Jakarta, 1 March 2016—The Human Rights Resource Centre is pleased to announce that it is currently undertaking an update of its 2011 Rule of Law for Human Rights in the ASEAN Region: A Baseline Study. The forthcoming study is supported by the Konrad Adenauer Stiftung and will analyze the policy and legislative changes that have taken place in the ten ASEAN member states since 2011 and consider whether these changes support or detract from ASEAN’s vision of becoming a “rules-based” community.
In 2010, recognizing the importance of the rule of law in ASEAN, the HRRC initiated a baseline study to undertake an inventory of the rule of law in each ASEAN Member State, including how each defines and interprets the “rule of law” and its relationship with “good governance” and “human rights.” As a “baseline survey” it provided a snapshot of the state of knowledge about the rule of law at the time, based upon a range of sources including surveys on the opinions of experts and the general public, information from the police, courts and other institutions, NGO reports, and legislation. Utilizing these sources, the report provides a country-by-country analysis of the ten Member States, as well as a comparative assessment on the overall implementation of the rule of law in ASEAN.
Bearing in mind the significant milestone that ASEAN reached at the end of 2015 with the formal launch of the ASEAN Community, the time is ripe to undertake an update of the baseline study, and to conduct a second inventory of the state of the rule of law in ASEAN.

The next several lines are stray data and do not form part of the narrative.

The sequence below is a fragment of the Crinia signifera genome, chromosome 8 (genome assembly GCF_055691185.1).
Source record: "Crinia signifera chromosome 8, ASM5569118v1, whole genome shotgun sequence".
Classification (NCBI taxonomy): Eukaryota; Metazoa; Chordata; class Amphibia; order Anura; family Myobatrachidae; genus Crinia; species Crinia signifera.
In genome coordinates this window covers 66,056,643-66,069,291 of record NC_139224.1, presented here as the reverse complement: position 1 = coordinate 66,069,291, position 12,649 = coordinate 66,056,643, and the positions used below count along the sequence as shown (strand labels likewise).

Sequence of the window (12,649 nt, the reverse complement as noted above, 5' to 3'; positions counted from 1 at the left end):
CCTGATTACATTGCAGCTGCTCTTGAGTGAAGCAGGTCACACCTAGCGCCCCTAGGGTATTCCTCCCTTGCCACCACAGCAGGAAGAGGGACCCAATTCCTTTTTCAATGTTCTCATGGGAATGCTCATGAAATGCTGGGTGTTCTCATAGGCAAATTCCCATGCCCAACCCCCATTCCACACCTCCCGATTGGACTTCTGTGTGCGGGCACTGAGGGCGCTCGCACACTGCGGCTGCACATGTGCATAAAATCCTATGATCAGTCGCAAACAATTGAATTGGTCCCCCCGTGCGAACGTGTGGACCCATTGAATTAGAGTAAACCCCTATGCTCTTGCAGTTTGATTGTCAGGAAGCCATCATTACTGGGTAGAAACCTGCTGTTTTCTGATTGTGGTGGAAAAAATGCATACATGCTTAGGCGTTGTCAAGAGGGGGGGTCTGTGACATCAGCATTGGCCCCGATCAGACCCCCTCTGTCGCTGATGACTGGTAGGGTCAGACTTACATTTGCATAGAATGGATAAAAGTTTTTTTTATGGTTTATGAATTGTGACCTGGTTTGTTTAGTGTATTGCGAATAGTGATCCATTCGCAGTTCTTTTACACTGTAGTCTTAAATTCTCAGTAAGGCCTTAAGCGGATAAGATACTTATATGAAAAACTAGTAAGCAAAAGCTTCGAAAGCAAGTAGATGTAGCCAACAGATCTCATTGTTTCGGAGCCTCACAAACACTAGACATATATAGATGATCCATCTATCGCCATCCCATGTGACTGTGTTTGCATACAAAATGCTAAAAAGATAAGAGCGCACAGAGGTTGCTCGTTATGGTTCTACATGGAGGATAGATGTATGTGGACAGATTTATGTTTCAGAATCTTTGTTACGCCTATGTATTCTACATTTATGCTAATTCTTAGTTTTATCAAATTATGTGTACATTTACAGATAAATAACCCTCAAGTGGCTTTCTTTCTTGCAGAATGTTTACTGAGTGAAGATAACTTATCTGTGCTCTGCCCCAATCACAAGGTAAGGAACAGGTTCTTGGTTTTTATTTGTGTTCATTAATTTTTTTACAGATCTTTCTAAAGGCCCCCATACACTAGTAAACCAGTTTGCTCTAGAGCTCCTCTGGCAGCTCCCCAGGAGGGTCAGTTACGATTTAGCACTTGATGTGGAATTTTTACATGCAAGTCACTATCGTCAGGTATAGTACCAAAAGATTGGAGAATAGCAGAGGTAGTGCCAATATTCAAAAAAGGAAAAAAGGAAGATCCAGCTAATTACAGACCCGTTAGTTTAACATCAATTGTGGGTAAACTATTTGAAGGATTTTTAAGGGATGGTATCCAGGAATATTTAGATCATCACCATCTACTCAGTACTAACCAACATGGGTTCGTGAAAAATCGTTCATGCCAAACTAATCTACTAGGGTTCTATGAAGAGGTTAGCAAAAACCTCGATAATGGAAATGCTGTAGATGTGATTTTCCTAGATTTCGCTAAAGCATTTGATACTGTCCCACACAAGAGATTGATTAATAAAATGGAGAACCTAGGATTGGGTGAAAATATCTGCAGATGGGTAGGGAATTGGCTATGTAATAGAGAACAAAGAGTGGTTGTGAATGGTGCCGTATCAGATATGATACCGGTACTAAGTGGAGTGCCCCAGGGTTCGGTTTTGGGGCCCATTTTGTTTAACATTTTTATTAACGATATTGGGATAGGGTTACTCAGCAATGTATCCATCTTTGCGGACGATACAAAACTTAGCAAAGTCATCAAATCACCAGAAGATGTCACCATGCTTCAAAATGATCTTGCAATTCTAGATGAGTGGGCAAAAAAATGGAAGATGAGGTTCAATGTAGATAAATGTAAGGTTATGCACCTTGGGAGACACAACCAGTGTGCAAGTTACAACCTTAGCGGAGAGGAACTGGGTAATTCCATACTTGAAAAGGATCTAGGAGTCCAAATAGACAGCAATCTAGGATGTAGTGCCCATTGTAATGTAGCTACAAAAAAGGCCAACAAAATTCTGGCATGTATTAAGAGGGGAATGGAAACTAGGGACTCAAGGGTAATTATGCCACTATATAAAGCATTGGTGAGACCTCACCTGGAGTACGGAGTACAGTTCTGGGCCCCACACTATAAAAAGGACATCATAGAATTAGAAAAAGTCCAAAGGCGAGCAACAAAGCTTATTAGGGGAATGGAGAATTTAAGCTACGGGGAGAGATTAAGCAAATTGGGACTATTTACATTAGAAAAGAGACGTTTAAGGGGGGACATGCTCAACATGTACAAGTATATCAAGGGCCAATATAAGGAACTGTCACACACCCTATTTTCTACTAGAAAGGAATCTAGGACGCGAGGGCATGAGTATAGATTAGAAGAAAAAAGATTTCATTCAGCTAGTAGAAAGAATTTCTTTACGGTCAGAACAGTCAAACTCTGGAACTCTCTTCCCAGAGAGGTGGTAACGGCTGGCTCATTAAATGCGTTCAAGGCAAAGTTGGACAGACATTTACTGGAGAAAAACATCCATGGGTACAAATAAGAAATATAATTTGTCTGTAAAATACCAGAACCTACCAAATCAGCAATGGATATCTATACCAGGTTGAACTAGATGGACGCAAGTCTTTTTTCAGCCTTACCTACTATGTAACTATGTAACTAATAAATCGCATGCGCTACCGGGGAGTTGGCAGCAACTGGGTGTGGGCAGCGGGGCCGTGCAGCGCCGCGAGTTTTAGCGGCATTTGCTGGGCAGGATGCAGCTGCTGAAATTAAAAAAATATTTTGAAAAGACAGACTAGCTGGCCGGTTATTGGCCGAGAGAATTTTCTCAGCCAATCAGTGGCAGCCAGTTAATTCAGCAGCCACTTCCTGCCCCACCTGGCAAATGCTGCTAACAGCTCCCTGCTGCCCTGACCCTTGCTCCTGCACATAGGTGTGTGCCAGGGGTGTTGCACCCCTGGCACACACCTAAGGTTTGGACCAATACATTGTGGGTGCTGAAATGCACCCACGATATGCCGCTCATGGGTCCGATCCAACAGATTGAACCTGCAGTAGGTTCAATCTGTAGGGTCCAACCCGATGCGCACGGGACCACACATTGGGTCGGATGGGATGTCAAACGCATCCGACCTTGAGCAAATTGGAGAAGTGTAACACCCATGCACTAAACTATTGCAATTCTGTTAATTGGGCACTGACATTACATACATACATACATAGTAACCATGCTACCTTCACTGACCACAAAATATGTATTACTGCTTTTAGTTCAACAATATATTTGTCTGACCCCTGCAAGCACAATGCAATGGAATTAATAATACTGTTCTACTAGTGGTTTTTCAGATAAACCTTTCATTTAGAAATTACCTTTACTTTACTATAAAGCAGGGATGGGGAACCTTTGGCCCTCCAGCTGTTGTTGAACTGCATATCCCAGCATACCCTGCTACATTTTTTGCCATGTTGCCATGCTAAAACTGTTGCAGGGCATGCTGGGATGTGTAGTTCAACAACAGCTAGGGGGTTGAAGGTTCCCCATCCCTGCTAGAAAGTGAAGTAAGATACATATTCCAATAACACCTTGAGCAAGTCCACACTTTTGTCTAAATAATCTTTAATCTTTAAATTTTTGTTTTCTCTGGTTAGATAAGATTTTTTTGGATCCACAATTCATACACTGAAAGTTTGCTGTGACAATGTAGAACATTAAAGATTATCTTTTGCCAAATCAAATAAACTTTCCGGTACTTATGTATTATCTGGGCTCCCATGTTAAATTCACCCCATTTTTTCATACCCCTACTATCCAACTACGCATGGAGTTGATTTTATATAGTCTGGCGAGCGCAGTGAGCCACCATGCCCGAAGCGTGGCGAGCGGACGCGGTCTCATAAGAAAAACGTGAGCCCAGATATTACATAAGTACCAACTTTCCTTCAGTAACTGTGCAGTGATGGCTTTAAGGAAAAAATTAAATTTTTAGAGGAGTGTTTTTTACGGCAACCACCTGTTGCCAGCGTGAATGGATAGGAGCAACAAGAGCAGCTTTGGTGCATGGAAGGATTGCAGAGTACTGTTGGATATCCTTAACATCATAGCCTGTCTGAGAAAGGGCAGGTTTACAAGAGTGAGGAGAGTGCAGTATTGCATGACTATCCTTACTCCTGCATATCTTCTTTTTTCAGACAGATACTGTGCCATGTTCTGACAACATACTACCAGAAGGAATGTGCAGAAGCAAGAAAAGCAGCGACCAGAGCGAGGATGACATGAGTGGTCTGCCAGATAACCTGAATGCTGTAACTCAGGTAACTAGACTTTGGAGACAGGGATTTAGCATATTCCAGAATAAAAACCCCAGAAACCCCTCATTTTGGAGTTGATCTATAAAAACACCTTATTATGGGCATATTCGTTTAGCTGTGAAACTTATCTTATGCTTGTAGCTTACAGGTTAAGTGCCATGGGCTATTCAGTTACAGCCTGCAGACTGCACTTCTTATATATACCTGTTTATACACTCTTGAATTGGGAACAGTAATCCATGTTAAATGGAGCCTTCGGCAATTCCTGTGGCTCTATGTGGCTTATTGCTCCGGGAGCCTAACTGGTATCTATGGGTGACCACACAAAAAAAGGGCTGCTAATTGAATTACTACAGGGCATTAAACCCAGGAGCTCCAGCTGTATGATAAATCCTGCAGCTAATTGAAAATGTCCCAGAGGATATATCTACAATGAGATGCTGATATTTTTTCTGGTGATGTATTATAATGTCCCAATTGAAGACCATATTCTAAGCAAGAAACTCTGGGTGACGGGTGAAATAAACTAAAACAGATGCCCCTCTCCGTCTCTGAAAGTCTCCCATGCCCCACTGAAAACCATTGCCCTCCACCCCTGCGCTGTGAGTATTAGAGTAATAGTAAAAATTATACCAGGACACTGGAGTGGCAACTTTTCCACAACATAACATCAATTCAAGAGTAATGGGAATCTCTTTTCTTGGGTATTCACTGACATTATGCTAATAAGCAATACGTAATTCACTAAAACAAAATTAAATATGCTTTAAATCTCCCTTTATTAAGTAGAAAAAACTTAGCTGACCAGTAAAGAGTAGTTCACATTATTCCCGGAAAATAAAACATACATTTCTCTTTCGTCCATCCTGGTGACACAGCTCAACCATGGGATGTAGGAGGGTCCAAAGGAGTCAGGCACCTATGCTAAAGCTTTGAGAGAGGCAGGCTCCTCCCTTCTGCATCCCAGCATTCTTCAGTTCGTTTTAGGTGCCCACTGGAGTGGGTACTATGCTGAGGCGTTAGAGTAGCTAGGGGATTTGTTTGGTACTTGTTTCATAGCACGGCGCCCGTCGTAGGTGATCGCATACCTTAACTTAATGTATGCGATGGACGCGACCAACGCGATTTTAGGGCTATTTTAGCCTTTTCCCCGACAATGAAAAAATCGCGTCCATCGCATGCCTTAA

The study will firstly consider whether individual member states’ commitment to establishing and maintaining the rule of law is being upheld. This will be done by updating the 2011 report’s findings and analysis around four formal and substantive central principles in relation to human rights, namely:
- Principle I: Whether the government, including its officials and agents, are subject to the law under the Constitution and other legislation
- Principle II: Whether laws and procedures for arrest, detention and punishment are publicly available, lawful and not arbitrary.
- Principle III: Whether persons have access to justice as the process by which laws are enacted and enforced is accessible, fair, efficient, and equally applied.
- Principle IV: Whether justice is administered by a competent, impartial, and independent judiciary and justice institutions.
The update will thereafter consider what progress has been made toward establishing a rules-based community of shared values and norms and whether the process of ASEAN integration has accelerated activity toward the creation of stronger legal institutions within ASEAN Member States.
The research team is headed by Francis Tom Temprosa of the Philippines. It is anticipated that the study will be initially presented at a launch in June this year.